Freshman hoops: a mother’s perspective

Nolana Holloway
Photo by Charles Hallman

Sports Odds & Ends

Niamya Holloway chose the University of Minnesota over schools such as Howard, Marquette, Northwestern, and South Dakota for continuing her academic and basketball career.  The Eden Prairie native is a member of the Gophers’ much-heralded and highly ranked 2022 freshman class, a two-time Minnesota high school state champion in track, and a four-time all-conference honoree and two-time All-State in basketball.  

Unfortunately, Holloway’s college-playing career has been delayed for at least a year due to a season-ending injury—an ACL tear—suffered before the season. As a result, the 6-foot freshman is putting in extra work in the classroom during her rehab and recovery.

“Academics is extremely high in our family,” Nolana Holloway, Niamya’s mother, told the MSR. “She’s actually a sophomore in credits, and this injury has allowed her to take on more credit [hours] than she normally would have. She had a really tough schedule [her first semester in college].”

According to her mother, Niamya being busy isn’t something new but actually a natural part of her personality.  She was a co-founder of the Black Student Union at Eden Prairie High School. She provided youth leadership at Central Middle School and as a senior officer for the Dare 2 Be Real organization, where she helps promote racial equity.

“She’s doing what she loves,” continued Nolana. Along with her husband, she said, “We’ve always tried to make sure that our children [Niamya is the second of four children] had academics, athletics and arts. That was important. You had to be well-rounded. And it’s a blessing to be able to see that.

“She’s the type of player, the type of person that she schedules everything out,” said her mother. “She’s realizing that there’s some things you just can’t [schedule].”

Selecting U of M, the state’s largest predominantly White institution (PWI), was important for Niamya for a number of reasons.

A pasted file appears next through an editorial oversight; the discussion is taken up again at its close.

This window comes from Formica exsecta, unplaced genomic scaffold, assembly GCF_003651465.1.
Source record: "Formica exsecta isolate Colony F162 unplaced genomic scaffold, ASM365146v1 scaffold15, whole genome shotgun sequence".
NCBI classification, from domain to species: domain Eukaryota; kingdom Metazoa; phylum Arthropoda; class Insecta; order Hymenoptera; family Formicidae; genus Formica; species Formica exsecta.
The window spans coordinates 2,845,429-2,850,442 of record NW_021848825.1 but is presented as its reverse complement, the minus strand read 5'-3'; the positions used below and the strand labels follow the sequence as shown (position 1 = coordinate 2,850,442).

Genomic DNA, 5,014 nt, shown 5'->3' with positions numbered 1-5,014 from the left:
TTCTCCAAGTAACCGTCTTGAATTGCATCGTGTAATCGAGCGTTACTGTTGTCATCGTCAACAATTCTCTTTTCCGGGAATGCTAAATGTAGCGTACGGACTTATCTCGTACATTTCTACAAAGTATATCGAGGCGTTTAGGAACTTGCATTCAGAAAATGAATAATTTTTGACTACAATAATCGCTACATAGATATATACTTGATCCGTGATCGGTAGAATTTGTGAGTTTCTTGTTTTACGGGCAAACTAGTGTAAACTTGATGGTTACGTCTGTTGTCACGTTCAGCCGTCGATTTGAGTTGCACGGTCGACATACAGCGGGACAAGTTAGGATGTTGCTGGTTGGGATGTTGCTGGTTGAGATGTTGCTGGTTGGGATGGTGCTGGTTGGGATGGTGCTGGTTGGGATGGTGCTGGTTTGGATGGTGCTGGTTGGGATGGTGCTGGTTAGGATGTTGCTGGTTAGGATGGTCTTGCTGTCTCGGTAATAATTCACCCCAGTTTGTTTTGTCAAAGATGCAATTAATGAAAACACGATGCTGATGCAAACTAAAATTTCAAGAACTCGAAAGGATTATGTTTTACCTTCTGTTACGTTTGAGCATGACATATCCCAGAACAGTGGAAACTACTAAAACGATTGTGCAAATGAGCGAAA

“Growing up in Minnesota,” said Nolana, “you don’t get a chance to see Black and Brown girls at this type of level.” Niamya is one of five sistahs on this year’s Gopher squad. “So to be able to see on the court Black and Brown girls [and] in the stands…that’s something [Niamya] didn’t really have as a child growing up.”

The Gopher women’s program hasn’t historically had a lot of Black players, especially local talent. Holloway and Amaya Battle [Hopkins] are one-half of the four in-state first-year players.

“That was one thing that was really big for her that she wanted to change,” said Nolana on Niamya’s choice to stay home and play for Minnesota. “She has a younger sister [Maleah] and she wanted other girls to be able to see Black and Brown girls can stay home and still play top [college] ball.”

However, not being able to play with Battle and her other teammates this season was expectedly tough on Niamya, admitted her mother. “I honestly believe the first couple of games were really tough because she’s never really had an injury. So, for her to have an injury of this magnitude was tough. 

“But I really feel like she’s finding her role on this team. Nolana says that her daughter’s recovery and rehab is right on schedule, and Niamya hopes to begin some basketball-related activities in February.  

“She’s a natural leader,” added Nolana. “Mentally she’s taking care of herself. She gets to see family, and so that really helps in the recovery.”

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